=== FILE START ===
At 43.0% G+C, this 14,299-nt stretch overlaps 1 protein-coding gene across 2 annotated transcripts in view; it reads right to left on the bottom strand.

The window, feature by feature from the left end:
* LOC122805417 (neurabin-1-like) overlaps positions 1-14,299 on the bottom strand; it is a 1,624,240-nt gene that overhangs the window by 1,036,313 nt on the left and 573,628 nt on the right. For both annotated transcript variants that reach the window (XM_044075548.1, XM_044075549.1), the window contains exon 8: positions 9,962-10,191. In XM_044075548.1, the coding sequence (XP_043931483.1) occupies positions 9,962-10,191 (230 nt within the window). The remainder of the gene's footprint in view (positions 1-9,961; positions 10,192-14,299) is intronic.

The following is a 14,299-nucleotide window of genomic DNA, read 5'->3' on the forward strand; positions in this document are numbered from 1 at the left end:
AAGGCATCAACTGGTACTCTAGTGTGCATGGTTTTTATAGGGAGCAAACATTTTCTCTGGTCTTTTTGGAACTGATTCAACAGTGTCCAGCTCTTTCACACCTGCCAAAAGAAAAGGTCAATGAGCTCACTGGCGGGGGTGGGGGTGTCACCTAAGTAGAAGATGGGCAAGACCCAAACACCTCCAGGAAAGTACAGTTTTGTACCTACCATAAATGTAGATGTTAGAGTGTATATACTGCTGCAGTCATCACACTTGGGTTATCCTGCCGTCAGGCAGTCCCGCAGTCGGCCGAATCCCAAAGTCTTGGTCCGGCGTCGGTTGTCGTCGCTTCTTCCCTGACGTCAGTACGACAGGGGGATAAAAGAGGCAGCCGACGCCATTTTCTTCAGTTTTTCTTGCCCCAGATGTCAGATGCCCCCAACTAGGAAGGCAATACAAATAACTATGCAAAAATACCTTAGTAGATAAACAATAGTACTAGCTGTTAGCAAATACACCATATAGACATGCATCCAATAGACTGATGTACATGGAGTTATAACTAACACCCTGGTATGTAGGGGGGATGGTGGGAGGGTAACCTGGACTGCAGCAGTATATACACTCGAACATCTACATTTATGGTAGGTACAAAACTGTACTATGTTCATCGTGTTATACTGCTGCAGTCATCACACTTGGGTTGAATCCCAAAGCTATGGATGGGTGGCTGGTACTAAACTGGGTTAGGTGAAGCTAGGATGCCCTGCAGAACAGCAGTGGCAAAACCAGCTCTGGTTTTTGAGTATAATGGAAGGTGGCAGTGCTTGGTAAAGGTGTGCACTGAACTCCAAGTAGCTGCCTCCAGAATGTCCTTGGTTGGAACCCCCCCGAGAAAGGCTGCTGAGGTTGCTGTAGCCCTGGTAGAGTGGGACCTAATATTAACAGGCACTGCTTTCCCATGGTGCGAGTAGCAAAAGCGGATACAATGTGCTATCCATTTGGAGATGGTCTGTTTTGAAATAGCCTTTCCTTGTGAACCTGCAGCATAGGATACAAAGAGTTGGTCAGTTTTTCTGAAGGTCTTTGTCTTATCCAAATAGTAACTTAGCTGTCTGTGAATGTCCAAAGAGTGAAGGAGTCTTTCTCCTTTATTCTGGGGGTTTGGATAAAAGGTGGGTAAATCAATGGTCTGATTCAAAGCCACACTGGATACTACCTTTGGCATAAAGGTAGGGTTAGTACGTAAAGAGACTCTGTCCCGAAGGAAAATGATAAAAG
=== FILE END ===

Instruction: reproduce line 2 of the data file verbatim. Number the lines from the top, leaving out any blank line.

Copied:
The window, feature by feature from the left end: